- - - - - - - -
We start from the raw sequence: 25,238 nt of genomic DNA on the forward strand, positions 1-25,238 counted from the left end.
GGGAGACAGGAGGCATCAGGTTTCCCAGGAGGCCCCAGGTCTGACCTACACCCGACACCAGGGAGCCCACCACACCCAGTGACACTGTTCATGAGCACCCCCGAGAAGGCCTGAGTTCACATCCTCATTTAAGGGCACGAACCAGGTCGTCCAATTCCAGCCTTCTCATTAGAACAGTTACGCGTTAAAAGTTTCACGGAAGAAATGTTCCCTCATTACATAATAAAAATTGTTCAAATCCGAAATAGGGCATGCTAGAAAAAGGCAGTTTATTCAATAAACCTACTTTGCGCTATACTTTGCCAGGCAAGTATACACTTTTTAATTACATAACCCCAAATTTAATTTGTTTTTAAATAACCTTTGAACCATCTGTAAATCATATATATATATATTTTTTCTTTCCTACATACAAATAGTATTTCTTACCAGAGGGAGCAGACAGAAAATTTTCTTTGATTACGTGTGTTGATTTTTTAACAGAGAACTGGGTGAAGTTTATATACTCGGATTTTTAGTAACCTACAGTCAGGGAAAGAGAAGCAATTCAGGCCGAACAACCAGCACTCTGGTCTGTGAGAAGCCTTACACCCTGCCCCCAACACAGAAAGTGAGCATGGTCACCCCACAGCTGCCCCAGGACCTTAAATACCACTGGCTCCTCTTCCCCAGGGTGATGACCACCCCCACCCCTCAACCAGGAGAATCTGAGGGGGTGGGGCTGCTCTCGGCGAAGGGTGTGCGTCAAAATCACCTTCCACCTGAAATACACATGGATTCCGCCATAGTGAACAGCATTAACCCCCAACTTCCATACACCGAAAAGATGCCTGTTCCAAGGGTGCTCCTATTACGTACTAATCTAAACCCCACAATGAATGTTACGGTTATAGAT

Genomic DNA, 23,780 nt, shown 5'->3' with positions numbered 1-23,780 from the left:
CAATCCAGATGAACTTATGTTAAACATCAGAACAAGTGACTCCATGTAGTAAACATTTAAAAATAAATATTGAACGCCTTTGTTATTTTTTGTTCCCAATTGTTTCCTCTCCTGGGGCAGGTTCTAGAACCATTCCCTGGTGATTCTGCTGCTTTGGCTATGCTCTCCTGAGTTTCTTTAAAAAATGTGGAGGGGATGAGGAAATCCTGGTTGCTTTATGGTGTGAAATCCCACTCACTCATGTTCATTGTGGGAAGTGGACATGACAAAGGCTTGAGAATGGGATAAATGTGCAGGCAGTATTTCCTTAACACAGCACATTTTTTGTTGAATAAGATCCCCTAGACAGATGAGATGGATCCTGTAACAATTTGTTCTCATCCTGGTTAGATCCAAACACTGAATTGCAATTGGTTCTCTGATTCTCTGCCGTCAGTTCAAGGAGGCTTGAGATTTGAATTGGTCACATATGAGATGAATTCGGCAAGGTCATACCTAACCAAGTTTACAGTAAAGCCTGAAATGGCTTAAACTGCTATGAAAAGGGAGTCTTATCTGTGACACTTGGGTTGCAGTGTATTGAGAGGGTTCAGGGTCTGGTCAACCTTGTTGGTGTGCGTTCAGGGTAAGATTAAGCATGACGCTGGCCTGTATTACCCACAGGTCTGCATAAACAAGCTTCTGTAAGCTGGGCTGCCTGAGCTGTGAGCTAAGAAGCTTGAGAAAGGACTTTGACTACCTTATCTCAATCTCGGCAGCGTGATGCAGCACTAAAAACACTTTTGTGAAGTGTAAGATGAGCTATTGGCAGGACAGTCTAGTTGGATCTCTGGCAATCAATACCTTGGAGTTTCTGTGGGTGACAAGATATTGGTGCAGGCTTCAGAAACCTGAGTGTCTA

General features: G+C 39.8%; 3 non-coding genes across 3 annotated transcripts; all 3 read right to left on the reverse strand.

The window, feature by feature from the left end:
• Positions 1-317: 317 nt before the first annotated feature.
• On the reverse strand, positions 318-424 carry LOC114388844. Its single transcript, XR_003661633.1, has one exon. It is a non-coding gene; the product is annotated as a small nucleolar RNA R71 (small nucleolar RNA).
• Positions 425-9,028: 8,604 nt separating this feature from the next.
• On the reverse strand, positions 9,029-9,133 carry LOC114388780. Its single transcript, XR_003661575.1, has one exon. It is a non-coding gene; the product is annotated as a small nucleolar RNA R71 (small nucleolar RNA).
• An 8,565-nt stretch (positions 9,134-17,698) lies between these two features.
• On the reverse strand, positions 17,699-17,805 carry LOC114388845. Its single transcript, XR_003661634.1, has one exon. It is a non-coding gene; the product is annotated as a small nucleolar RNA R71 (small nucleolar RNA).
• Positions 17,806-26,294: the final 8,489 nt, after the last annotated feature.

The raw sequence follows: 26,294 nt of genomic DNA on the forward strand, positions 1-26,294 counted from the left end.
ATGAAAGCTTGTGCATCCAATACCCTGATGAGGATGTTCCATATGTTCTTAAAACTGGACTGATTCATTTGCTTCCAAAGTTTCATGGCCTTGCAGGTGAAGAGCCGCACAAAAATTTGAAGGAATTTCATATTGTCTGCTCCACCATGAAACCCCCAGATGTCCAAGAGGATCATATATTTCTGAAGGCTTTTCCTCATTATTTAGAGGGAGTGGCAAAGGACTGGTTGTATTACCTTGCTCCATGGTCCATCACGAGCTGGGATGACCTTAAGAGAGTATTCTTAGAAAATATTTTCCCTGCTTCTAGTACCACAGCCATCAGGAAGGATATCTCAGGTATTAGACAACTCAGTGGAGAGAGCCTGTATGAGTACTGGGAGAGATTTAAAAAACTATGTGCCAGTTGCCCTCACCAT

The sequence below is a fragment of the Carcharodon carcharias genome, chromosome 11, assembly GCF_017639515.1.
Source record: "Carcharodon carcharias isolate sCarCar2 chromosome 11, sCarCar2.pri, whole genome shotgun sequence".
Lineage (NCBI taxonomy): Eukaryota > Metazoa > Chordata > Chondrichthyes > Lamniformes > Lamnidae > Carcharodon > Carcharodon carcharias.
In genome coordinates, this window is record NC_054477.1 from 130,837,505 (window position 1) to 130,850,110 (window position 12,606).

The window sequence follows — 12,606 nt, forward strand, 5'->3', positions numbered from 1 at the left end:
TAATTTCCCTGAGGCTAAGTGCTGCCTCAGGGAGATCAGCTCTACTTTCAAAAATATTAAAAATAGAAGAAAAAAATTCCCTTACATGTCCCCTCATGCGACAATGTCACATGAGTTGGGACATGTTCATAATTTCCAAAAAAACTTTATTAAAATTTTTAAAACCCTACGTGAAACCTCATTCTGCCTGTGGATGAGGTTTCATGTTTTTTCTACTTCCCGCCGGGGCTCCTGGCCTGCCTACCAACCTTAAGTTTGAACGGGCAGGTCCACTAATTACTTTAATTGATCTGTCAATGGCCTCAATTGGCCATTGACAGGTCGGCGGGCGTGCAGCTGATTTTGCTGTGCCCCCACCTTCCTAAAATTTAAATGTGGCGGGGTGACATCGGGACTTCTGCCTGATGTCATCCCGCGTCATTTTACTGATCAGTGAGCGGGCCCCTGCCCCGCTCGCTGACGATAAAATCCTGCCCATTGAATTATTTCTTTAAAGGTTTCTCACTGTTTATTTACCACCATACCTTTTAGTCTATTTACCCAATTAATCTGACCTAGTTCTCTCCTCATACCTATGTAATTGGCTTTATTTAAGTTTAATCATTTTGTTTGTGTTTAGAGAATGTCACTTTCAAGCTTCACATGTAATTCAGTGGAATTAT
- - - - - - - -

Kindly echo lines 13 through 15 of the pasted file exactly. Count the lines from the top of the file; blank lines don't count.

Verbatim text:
• Positions 17,806-26,294: the final 8,489 nt, after the last annotated feature.

The raw sequence follows: 26,294 nt of genomic DNA on the forward strand, positions 1-26,294 counted from the left end.
ATGAAAGCTTGTGCATCCAATACCCTGATGAGGATGTTCCATATGTTCTTAAAACTGGACTGATTCATTTGCTTCCAAAGTTTCATGGCCTTGCAGGTGAAGAGCCGCACAAAAATTTGAAGGAATTTCATATTGTCTGCTCCACCATGAAACCCCCAGATGTCCAAGAGGATCATATATTTCTGAAGGCTTTTCCTCATTATTTAGAGGGAGTGGCAAAGGACTGGTTGTATTACCTTGCTCCATGGTCCATCACGAGCTGGGATGACCTTAAGAGAGTATTCTTAGAAAATATTTTCCCTGCTTCTAGTACCACAGCCATCAGGAAGGATATCTCAGGTATTAGACAACTCAGTGGAGAGAGCCTGTATGAGTACTGGGAGAGATTTAAAAAACTATGTGCCAGTTGCCCTCACCAT